Andy Murray's Win over Rafael Nadal Benefits Novak Djokovic

Merlisa Lawrence Corbett@@merlisaFeatured ColumnistMay 12, 2015

Rafael Nadal and Andy Murray pose during the trophy ceremony at the 2015 Mutua Madrid Open.
Rafael Nadal and Andy Murray pose during the trophy ceremony at the 2015 Mutua Madrid Open.Clive Brunskill/Getty Images

Despite skipping the tournament, Novak Djokovic comes out of the 2015 Mutua Madrid Open a winner.

Andy Murray's stunning straight-sets win over Rafael Nadal on Sunday is a victory for Djokovic. It's another blow to the "King of Clay's" invincibility.

If Nadal suddenly looks quite beatable on clay, it's because he's been beaten rather recently and sort of regularly.

Nadal, winner of nine of the last 10 French Opens, has struggled this clay-court season. He failed to win a title in his last three clay-court tournaments. He lost to Djokovic in the finals at Monte Carlo. Fabio Fognini upset Nadal at Barcelona.

Murray dismantled Nadal 6-3, 6-2 to grab his first clay-court victory over Nadal. Murray became only the fourth man to defeat Nadal on clay in a final.

Even for a player as dominant on a surface as Nadal has been on clay, the doubts must be seeping in.

Meanwhile, for Djokovic, a man who has struggled with belief at Roland Garros, hope must be rising. This year, his nemeses—the king and clay—look conquerable.

Novak Djokovic celebrates his win over Rafael Nadal in Monte Carlo.
Novak Djokovic celebrates his win over Rafael Nadal in Monte Carlo.Julian Finney/Getty Images

How much easier must it be to slay a wounded dragon than one soaring above the kingdom torching everyone in sight?

When Djokovic previously faced Nadal in the finals of the French Open, the Serb was fighting the Spaniard's clay-court mystique as well as his mastery. The mystique has taken a hit. The mastery is still there, but Nadal's body is less cooperative.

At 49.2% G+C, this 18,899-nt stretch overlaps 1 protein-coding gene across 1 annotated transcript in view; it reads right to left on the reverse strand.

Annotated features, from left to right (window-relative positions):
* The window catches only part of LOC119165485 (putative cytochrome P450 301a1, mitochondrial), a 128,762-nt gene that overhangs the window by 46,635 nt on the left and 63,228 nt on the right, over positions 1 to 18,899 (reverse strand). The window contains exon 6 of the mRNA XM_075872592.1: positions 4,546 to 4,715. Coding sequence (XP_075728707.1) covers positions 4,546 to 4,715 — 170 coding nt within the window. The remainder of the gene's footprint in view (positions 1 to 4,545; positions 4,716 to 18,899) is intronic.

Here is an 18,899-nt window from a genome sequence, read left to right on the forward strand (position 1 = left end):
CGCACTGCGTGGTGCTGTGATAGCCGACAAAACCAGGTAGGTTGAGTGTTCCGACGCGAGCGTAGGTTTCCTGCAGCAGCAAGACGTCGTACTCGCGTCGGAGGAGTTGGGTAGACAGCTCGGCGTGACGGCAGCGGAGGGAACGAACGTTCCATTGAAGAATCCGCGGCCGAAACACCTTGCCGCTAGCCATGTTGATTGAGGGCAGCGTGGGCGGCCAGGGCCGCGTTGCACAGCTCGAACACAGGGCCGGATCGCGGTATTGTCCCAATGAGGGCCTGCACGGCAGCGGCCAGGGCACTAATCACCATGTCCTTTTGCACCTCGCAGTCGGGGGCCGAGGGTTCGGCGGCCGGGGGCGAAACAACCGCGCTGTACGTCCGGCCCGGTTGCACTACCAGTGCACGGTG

These recent developments must bolster Djokovic's confidence.

After all, this year's run-up to Roland Garros looks different than ones from seasons past. Ranked No. 1 and now the favorite, Djokovic will still have pressure. However, Nadal's setbacks are mounting. They are no longer isolated incidents. A pattern has emerged.

Aware of the focus on his French Open-less resume, Djokovic spoke with reporters about how he's embracing the challenge.

"The question coming into each year: Is this going to be the year or not? That is the question present in my head, but it is not a question that is distracting me or bothering me," he said. "It excites me."

Nadal remains the King of Clay and reigning champion at Roland Garros. However, his kingdom suffered a series of attacks this season and his weaknesses are showing.

Like a landlocked kingdom being attacked from several fronts, Nadal has to fight back against his new-found air of vulnerability.

Djokovic still carries the burden of having never won at Roland Garros, but belief is half the battle. Watching Murray accomplish a "never done" feat against Nadal bolsters belief.

Now a rested, rejuvenated Djokovic arrives in Rome knowing that Nadal's clay-court dominance has been diminished.

For years, Djokovic has tried to figure out how to take Nadal out at the Roland Garros. Perhaps he no longer has to. Nadal has slipped to No. 7 in the ATP Tour rankings. That's the lowest he's been since May 2005. Maybe Murray, Fognini or even Kei Nishikori will end Nadal's run before the finals.

According to Bodog (h/t Odds Shark), Djokovic—"Mr. Never Won"is favored to win the French Open over Nadal, a nine-time champion.

Until the 2015 Munich Open, Murray had never won a clay-court title. Until the 2015 Madrid Open, Murray had never beaten Nadal on clay.

Djokovic hopes to relish that first-time feeling at Roland Garros.


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